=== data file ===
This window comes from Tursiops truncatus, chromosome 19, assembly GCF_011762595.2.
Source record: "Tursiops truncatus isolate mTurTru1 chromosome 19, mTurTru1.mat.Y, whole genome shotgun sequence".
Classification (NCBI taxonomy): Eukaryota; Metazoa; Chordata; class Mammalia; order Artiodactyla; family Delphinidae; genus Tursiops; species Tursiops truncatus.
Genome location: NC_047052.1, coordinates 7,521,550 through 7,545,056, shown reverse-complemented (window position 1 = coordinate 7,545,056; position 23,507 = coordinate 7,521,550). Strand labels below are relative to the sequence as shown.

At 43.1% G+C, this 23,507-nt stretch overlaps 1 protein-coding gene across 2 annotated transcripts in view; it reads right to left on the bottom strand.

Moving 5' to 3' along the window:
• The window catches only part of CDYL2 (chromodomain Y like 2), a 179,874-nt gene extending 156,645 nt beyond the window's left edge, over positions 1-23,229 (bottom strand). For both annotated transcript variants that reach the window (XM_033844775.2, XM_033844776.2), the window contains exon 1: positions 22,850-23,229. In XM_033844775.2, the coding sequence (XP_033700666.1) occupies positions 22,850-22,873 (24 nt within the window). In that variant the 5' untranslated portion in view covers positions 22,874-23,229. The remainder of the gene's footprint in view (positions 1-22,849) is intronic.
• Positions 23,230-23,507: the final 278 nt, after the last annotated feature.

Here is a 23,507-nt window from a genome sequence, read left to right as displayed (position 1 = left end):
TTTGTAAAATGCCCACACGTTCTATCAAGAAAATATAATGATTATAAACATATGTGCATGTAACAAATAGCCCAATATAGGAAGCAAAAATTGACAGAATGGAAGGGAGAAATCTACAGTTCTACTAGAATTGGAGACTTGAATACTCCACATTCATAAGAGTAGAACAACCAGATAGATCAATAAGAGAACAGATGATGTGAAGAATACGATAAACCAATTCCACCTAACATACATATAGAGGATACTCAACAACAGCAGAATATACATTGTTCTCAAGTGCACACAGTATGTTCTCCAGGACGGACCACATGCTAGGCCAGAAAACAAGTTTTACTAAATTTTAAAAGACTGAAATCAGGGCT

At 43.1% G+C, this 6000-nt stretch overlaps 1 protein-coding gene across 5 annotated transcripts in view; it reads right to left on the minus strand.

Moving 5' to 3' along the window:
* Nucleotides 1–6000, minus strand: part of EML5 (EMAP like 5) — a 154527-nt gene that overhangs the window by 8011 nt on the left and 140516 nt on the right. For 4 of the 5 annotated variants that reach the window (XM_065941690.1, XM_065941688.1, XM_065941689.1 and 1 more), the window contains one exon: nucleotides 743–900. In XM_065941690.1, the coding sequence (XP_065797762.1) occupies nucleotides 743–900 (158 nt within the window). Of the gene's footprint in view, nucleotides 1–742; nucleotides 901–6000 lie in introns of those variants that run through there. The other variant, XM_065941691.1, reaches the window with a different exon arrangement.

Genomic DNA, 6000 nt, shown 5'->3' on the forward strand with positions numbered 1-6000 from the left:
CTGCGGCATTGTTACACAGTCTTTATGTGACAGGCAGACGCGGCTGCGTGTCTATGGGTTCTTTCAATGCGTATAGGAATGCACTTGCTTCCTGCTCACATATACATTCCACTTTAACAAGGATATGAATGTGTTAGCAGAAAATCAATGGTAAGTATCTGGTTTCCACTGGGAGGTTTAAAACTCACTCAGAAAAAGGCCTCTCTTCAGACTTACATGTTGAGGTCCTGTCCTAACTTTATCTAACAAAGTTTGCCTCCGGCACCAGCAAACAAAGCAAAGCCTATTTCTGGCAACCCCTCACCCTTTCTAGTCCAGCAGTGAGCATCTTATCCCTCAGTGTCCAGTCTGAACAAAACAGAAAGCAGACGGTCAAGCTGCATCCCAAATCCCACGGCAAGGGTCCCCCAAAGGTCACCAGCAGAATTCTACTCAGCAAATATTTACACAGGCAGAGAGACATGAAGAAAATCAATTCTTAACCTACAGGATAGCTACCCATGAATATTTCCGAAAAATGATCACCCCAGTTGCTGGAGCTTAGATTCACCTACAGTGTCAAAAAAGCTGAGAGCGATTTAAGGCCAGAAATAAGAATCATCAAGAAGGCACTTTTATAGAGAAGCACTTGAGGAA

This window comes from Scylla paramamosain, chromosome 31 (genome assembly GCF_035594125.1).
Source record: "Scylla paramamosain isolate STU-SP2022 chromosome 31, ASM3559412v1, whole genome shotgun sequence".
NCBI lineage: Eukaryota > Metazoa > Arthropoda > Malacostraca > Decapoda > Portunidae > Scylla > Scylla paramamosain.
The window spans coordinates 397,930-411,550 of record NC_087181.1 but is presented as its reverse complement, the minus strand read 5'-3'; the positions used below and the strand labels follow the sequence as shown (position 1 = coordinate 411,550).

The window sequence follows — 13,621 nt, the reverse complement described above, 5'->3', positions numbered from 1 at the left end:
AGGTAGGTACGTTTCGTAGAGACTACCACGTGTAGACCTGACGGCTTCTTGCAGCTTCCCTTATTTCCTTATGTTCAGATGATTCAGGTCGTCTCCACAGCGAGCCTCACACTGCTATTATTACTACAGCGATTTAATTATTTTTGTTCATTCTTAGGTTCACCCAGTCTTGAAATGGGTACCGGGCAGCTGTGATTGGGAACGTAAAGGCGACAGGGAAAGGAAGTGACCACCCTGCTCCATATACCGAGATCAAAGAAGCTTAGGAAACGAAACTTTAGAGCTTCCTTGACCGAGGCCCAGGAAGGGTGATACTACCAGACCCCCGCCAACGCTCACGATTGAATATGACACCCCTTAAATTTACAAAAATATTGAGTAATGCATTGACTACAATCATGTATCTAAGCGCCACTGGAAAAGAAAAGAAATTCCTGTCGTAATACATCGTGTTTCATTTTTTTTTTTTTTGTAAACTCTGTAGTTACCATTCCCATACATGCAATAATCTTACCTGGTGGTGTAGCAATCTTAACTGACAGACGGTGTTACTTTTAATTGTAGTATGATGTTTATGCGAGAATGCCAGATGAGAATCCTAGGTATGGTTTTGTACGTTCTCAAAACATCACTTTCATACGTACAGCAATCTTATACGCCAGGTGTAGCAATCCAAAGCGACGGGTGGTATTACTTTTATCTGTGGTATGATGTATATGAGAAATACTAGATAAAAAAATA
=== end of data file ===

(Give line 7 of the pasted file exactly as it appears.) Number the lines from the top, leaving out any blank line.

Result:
• The window catches only part of CDYL2 (chromodomain Y like 2), a 179,874-nt gene extending 156,645 nt beyond the window's left edge, over positions 1-23,229 (bottom strand). For both annotated transcript variants that reach the window (XM_033844775.2, XM_033844776.2), the window contains exon 1: positions 22,850-23,229. In XM_033844775.2, the coding sequence (XP_033700666.1) occupies positions 22,850-22,873 (24 nt within the window). In that variant the 5' untranslated portion in view covers positions 22,874-23,229. The remainder of the gene's footprint in view (positions 1-22,849) is intronic.